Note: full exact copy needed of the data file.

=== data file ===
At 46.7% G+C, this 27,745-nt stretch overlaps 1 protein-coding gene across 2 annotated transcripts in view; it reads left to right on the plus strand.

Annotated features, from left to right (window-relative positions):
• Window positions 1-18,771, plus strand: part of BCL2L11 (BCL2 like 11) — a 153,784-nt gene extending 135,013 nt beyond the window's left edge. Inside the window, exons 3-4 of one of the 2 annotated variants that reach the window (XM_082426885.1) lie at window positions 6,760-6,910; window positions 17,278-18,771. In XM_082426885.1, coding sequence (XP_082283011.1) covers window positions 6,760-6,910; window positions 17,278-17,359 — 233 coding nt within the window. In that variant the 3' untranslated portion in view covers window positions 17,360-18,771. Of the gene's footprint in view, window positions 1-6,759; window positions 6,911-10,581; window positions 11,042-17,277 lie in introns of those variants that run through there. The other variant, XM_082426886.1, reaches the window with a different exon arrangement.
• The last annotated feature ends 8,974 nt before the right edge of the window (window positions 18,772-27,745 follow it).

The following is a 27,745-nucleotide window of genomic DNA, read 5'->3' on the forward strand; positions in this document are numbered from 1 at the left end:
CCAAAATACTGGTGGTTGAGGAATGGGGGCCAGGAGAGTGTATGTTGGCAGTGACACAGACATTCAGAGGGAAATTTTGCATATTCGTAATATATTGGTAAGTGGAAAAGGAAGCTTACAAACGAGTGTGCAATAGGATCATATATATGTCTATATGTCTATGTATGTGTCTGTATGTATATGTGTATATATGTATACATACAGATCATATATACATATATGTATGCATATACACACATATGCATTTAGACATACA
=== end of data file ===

At 46.7% G+C, this 27,745-nt stretch overlaps 1 protein-coding gene across 2 annotated transcripts in view; it reads left to right on the plus strand.

Annotated features, from left to right (window-relative positions):
• Window positions 1-18,771, plus strand: part of BCL2L11 (BCL2 like 11) — a 153,784-nt gene extending 135,013 nt beyond the window's left edge. Inside the window, exons 3-4 of one of the 2 annotated variants that reach the window (XM_082426885.1) lie at window positions 6,760-6,910; window positions 17,278-18,771. In XM_082426885.1, coding sequence (XP_082283011.1) covers window positions 6,760-6,910; window positions 17,278-17,359 — 233 coding nt within the window. In that variant the 3' untranslated portion in view covers window positions 17,360-18,771. Of the gene's footprint in view, window positions 1-6,759; window positions 6,911-10,581; window positions 11,042-17,277 lie in introns of those variants that run through there. The other variant, XM_082426886.1, reaches the window with a different exon arrangement.
• The last annotated feature ends 8,974 nt before the right edge of the window (window positions 18,772-27,745 follow it).

The following is a 27,745-nucleotide window of genomic DNA, read 5'->3' on the forward strand; positions in this document are numbered from 1 at the left end:
CCAAAATACTGGTGGTTGAGGAATGGGGGCCAGGAGAGTGTATGTTGGCAGTGACACAGACATTCAGAGGGAAATTTTGCATATTCGTAATATATTGGTAAGTGGAAAAGGAAGCTTACAAACGAGTGTGCAATAGGATCATATATATGTCTATATGTCTATGTATGTGTCTGTATGTATATGTGTATATATGTATACATACAGATCATATATACATATATGTATGCATATACACACATATGCATTTAGACATACA